In the meantime, I now know (as do you, Dear Reader) where I can get original Fassionola. If you are interested in the modern contender, it’s also red. It’s made by Cocktail & Sons and features hibiscus and strawberry flavors. I haven’t tried it, as it is out of stock currently, but I don’t see those two ingredients resulting in a flavor very similar to Fassionola Red. Have you tried the C&S syrup? If so, I’d love to hear your take on it.

So, what does one do with this new product information? Here are two ideas.


The first is a recommendation of my source John, the Cobra’s Fang. It is an old Don the Beachcomber original, and an ancestor of the Lion’s Fang, another drink I didn’t get around to writing up this Tiki Month. Here is the best version I have found:

COBRA’S FANG

  • 1 oz lime juice
  • 1 oz orange juice
  • 1 oz Velvet falernum
  • 1/2 oz Fassionola Red
  • 1 oz dark Jamaican rum
  • 1 oz 151 Demerara rum
  • 1 splash grenadine
  • 2 dashes Angostura bitters

Flash blend all ingredients with 8+ ounces of small ice. Pour into a pint or hurricane glass, and top with more ice. Garnish with mint and lime.

This is a big, tart drink. It is strikingly red, so I recommend a clear vessel to show it off.

Second, Fassionola makes an excellent non-alcoholic addition to your Tiki menu. Given the name ends in “-ola”, I would bet it was originally a soap pop syrup. It is easy to employ in that capacity.

FASSIONOLA SODA

  • 1 oz Fassionola syrup (Red is again my favorite)
  • 1/2 oz lime juice
  • Seltzer water

Add syrup and juice to a pint glass. Add a couple of ounces of soda water and stir well. (It will take a while to emulsify the Fassionola). Add ice, and top with more soda. Finish with a final stir and garnish with lime and cherries.

The resulting soda is really quite good. It’s nice without the fresh lime, but I think it’s more balanced and more refreshing with a splash of fresh citrus. It’s good both for teetotalers and designated drivers at your party, and just as a nice evening extender.

Fassionola is also interesting in a Hurricane. I much prefer my passion fruit syrup over it in mine, but for someone who wants something that tastes like a modern Pat O’Brien’s Hurricane (except palatable) this is your choice.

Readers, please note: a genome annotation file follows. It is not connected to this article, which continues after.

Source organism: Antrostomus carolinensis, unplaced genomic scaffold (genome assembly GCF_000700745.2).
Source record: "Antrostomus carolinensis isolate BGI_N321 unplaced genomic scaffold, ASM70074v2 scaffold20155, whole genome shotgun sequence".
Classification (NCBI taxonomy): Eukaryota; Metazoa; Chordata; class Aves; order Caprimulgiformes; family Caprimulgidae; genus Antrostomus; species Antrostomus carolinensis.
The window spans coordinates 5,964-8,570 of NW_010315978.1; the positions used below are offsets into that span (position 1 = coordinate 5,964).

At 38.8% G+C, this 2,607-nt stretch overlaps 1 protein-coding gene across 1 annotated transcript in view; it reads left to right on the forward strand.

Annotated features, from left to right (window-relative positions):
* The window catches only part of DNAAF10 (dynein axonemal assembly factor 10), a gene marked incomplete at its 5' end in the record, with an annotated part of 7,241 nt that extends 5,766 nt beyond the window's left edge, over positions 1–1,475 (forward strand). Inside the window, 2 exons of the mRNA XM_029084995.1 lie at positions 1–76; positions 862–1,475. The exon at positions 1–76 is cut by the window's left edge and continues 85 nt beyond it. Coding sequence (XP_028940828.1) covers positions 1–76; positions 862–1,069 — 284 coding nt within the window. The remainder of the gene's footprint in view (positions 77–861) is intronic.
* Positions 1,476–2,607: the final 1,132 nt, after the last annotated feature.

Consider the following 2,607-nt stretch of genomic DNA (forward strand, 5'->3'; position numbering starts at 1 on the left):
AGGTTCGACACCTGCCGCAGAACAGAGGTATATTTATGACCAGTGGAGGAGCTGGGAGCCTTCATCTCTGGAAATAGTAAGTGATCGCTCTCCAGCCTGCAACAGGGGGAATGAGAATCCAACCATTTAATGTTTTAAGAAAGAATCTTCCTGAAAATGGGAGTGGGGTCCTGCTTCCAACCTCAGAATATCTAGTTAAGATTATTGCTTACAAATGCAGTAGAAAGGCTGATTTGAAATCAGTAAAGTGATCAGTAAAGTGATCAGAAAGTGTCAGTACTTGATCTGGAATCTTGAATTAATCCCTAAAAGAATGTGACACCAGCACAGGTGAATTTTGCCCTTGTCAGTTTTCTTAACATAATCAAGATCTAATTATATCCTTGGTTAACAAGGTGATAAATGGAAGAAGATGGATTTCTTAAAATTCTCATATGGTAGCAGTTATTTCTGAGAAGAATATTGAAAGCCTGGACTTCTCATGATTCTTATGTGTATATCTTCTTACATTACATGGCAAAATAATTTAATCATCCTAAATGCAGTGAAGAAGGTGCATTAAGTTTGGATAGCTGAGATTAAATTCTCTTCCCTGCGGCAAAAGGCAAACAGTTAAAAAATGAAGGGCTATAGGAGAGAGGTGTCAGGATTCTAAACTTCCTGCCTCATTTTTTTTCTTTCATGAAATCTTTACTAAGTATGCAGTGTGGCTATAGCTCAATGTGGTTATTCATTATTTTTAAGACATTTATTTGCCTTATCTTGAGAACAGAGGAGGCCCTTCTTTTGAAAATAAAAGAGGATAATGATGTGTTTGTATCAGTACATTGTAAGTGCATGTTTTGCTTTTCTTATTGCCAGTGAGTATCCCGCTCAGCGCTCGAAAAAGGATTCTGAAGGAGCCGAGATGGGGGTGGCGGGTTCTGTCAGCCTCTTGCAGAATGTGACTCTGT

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  1. Tiare

    28 February

    I like Fassionola but the one I have and which also is the recipe I`m gonna have in my upcoming book is the one made by Baba au Rum bar in Athens. It`s not a recipe trying to duplicate the J English Fassionola, but it´s more natural and it´s absolutely delicious! it contains among other things, passion fruit concentrate and the juice from amarena cherries. It tastes like a Caribbean fruit punch.

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  2. Hurricane Hayward

    28 February

    While the fassionola made by Cocktail & Sons is a fine ingredient, it doesn’t really compare to the Jonathan English version, which is very rich and intense. It’s better in craft cocktails than old-school Tiki drinks. Donn Beach and his bartenders used a syrup similar to Jonathan English in very small doses to add color and subtle flavors. Don the Beachcomber bartender Ray Buhen brought it to the Tiki-Ti in 1961, and I believe that all three versions are still used there today. It was also a favorite of another Beachcomber bartender, Mariano Licudine, who created the cocktail menu at The Mai-Kai in Fort Lauderdale in 1956. You’ll still find the intense red fassionola in many of the drinks there, such as the Cobra’s Kiss … http://www.slammie.com/atomicgrog/blog/2011/11/20/mai-kai-cocktail-review-cobra-kiss-is-an-exotic-taste-explosion-guaranteed-to-strike-your-fancy/